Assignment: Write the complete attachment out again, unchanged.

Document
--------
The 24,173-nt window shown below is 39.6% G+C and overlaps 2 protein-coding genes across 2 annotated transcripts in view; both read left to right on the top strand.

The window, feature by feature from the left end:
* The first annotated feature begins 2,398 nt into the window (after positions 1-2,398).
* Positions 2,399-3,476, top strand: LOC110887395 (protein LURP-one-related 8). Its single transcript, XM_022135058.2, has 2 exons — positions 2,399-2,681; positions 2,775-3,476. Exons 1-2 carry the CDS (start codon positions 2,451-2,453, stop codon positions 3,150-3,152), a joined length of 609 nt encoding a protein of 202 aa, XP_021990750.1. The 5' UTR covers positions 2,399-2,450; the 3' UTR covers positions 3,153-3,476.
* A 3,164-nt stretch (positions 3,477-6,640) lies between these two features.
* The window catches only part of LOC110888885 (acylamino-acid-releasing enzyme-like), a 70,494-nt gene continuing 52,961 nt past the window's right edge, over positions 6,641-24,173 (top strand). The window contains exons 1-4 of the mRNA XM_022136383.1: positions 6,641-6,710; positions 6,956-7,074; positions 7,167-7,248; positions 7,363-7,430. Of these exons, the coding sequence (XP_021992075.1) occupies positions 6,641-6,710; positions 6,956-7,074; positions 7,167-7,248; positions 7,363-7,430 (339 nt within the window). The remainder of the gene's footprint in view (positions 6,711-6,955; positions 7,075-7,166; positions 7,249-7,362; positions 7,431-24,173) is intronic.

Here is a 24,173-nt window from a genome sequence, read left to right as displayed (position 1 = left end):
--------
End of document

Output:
The 24,173-nt window shown below is 39.6% G+C and overlaps 2 protein-coding genes across 2 annotated transcripts in view; both read left to right on the top strand.

The window, feature by feature from the left end:
* The first annotated feature begins 2,398 nt into the window (after positions 1-2,398).
* Positions 2,399-3,476, top strand: LOC110887395 (protein LURP-one-related 8). Its single transcript, XM_022135058.2, has 2 exons — positions 2,399-2,681; positions 2,775-3,476. Exons 1-2 carry the CDS (start codon positions 2,451-2,453, stop codon positions 3,150-3,152), a joined length of 609 nt encoding a protein of 202 aa, XP_021990750.1. The 5' UTR covers positions 2,399-2,450; the 3' UTR covers positions 3,153-3,476.
* A 3,164-nt stretch (positions 3,477-6,640) lies between these two features.
* The window catches only part of LOC110888885 (acylamino-acid-releasing enzyme-like), a 70,494-nt gene continuing 52,961 nt past the window's right edge, over positions 6,641-24,173 (top strand). The window contains exons 1-4 of the mRNA XM_022136383.1: positions 6,641-6,710; positions 6,956-7,074; positions 7,167-7,248; positions 7,363-7,430. Of these exons, the coding sequence (XP_021992075.1) occupies positions 6,641-6,710; positions 6,956-7,074; positions 7,167-7,248; positions 7,363-7,430 (339 nt within the window). The remainder of the gene's footprint in view (positions 6,711-6,955; positions 7,075-7,166; positions 7,249-7,362; positions 7,431-24,173) is intronic.

Here is a 24,173-nt window from a genome sequence, read left to right as displayed (position 1 = left end):